Accor overhauls business to improve performance

By Luke Nicholls

- Last updated on GMT

Related tags: Hotel, Hotel chains, Accor

Accor is Europe’s largest hotel group with nearly 3,600 hotels and 460,000 rooms worldwide
Accor is Europe’s largest hotel group with nearly 3,600 hotels and 460,000 rooms worldwide
Accor’s new chief executive has announced the business will be divided in two in a bid to maximise operational performance, generate sustainable growth and boost shareholder returns.

Sebastien Bazin, who took up his position in August, said this morning that the global hotel operator will be split into ‘HotelServices’ – a hotel operator and brand franchisor – and ‘HotelInvest’ – an owner and investor.

“Accor is a strong and unique group poised to derive benefit from rich opportunities,” said Bazin. “However, it deserves a much higher ambition to create sustained value. It requires the in-depth, rapid transformation of its business model and its organization, as well as a clear and long-term vision.”

Accor, which is responsible for the Sofitel, Mecure, Novotel and Ibis brands in the UK, will now have a more ‘value-oriented and disciplined’ ownership strategy. The newly structured organisation will be based on geography, with an executive committee of 10 members, including five regional heads of operations.

It marks the end of the hotel group’s expansion through leases and there will be no further disposals of owned properties, unless they are ‘underperforming assets’.

HotelServices

HotelServices is a pure fee-oriented and P&L-driven hotel operator and brand franchiser that will comprise Accor’s management & franchise, sales & marketing, distribution and IT departments.

It will operate nearly 3,600 hotels (460,000 rooms) worldwide under 14 brands. Forty-six per cent of its portfolio will be in the economy segment (Ibis, Adagio Access etc), 40 per cent in the midscale segment (Novotel, Mercure , Adagio) and 14 per cent in the luxury/upscale segment (Sofitel, MGallery, Grand Mercure etc).

The high-margin and cash generative business will be driven by three business priorities: -

  • Maximise fee generation: ​By adjusting Accor’s service offer to better meet expectations, focusing on fee generation rather than contract wins
  • Accelerate CRM, loyalty and digital services: ​This will include a better use of OTAs as additional revenue growth partners for the business
  • Implement a segmented strategy to strengthen brands: ​The economy segment will specifically try to capitalise on the success of the Ibis brand; midscale hotels will have an extra focus on innovation to enhance the brand offer and differentiation; and luxury properties will have a new excellence and flagship strategy in key gateways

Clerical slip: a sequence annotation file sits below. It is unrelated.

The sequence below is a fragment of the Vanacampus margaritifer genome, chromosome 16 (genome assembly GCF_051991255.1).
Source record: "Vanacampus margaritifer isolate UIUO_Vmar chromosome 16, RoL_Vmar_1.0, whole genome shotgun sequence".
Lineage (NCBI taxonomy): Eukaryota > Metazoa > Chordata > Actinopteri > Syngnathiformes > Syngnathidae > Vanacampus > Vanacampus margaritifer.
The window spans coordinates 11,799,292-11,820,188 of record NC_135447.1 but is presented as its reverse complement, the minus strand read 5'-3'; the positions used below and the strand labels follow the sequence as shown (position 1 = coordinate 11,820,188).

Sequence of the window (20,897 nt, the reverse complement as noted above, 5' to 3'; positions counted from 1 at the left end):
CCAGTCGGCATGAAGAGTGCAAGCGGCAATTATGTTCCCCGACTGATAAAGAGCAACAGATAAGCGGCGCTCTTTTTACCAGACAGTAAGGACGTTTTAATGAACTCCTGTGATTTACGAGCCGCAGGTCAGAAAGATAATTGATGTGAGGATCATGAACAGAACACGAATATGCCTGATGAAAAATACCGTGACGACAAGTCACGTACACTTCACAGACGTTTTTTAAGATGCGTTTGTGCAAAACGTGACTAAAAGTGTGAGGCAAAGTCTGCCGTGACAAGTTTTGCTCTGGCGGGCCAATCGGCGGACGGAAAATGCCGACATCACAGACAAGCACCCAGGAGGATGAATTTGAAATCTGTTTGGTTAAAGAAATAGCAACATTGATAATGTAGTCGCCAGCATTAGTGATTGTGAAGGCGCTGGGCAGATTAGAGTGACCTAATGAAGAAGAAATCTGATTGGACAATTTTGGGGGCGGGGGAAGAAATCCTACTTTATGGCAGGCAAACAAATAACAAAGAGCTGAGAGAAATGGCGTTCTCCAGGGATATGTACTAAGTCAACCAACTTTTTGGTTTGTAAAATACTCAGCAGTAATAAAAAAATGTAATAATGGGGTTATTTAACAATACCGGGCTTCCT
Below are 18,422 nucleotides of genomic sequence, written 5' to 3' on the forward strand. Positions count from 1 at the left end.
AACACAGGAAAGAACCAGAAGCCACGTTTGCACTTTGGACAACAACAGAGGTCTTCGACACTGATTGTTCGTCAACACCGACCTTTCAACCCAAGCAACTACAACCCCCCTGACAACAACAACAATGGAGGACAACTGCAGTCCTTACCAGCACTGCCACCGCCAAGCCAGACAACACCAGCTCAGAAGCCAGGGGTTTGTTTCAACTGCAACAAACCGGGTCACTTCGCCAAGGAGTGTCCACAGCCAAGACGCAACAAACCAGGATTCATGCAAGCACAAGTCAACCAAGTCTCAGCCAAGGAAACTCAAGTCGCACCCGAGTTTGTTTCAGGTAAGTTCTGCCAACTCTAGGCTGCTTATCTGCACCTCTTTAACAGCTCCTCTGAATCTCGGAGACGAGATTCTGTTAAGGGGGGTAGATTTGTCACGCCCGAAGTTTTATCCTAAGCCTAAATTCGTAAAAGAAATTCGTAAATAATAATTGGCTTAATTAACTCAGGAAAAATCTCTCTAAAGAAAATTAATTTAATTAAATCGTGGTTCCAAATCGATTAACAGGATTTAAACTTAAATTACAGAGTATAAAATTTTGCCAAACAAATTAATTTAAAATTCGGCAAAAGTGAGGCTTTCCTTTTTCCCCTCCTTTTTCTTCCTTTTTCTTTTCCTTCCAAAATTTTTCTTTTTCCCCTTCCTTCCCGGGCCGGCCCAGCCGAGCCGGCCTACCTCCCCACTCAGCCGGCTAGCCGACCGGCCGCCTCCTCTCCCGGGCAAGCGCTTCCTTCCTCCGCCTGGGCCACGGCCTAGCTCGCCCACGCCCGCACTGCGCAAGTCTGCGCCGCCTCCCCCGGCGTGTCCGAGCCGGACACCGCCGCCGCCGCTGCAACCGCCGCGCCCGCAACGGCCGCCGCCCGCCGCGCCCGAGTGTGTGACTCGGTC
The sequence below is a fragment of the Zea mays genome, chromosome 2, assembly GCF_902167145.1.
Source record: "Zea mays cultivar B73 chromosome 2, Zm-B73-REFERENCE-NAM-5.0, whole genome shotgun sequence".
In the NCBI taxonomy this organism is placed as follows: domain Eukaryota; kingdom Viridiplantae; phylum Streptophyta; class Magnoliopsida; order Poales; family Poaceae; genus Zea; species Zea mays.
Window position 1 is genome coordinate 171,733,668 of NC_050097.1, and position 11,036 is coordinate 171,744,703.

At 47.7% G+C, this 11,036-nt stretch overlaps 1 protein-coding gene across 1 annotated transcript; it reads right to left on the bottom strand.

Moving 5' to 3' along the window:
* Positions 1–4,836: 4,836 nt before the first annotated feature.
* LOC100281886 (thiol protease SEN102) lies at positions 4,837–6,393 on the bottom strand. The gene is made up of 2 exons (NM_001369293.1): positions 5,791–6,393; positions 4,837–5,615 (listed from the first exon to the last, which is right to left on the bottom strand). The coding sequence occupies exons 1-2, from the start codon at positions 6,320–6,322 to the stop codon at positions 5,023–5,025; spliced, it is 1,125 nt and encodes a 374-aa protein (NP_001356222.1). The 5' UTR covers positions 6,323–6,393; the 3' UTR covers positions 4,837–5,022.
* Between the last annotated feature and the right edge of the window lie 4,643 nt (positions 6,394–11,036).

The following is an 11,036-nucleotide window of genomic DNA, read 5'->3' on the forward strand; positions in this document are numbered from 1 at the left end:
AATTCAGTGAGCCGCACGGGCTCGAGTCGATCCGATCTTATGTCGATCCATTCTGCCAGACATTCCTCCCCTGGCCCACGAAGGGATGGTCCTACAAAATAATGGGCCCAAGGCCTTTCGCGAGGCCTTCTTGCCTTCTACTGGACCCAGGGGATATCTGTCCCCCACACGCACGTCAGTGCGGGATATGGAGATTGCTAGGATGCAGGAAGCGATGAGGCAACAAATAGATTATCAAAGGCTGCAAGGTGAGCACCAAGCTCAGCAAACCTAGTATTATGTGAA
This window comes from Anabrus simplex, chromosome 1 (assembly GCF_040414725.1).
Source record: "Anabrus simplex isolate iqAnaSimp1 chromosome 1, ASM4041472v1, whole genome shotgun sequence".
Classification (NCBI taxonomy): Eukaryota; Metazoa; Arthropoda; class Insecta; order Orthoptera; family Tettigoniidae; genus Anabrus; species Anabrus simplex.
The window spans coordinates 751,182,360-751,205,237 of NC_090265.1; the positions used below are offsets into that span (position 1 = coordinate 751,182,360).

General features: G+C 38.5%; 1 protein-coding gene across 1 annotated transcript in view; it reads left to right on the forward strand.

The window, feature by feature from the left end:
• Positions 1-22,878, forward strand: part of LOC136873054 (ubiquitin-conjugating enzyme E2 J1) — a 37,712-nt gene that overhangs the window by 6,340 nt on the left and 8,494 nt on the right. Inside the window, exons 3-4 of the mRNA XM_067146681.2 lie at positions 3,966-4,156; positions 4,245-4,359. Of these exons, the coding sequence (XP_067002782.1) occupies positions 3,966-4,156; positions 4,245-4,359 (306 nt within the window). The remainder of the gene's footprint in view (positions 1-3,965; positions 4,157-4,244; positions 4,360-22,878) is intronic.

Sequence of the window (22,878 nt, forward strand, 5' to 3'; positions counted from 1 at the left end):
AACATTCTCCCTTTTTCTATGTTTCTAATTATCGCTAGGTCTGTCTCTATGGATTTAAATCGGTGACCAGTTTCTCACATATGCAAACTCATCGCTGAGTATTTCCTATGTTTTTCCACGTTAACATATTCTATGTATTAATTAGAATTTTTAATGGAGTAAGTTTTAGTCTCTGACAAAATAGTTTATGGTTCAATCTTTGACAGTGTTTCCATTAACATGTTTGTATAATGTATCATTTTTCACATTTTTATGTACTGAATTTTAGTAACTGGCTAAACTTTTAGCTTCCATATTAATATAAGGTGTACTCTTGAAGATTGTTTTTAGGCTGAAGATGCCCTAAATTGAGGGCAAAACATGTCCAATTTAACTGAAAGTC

HotelInvest

HotelInvest will be yield-oriented and balance sheet-driven and will comprise Accor’s owned & leased and shared service activities. It will start with a portfolio of around 1,400 hotels, 300 of which are in full ownership. More than 85 per cent of this portfolio is located in Europe and more than 95 per cent is in the economy/budget and midscale segments.

Owned hotels account for about 50 per cent of the net operating income at inception, but Accor’s objective is to increase this share to over 75 per cent.

HotelInvest’s strategy will be value-oriented and based on four pillars: -

  • Build the first hotel investor in the economy and midscale segments​ in Europe and consolidate the owned hotel base
  • Focus on delivering cash-flow and reducing volatility,​ notably via the reduction of non-performing leases
  • Manage and rationalise the asset portfolio​ with an active approach towards creating value through strategic capex allocation
  • Support Accor’s development strategy​ through selective and profitable ownership and stop the development through lease, with no new contracts signed from now on

Accor is Europe’s largest hotel group with nearly 3,600 hotels and 460,000 rooms worldwide. In April, BigHospitality reported that the group removed Denis Hennequin, its chairman and chief executive, after he disagreed with the board over the speed in implementation of the firm's strategy.

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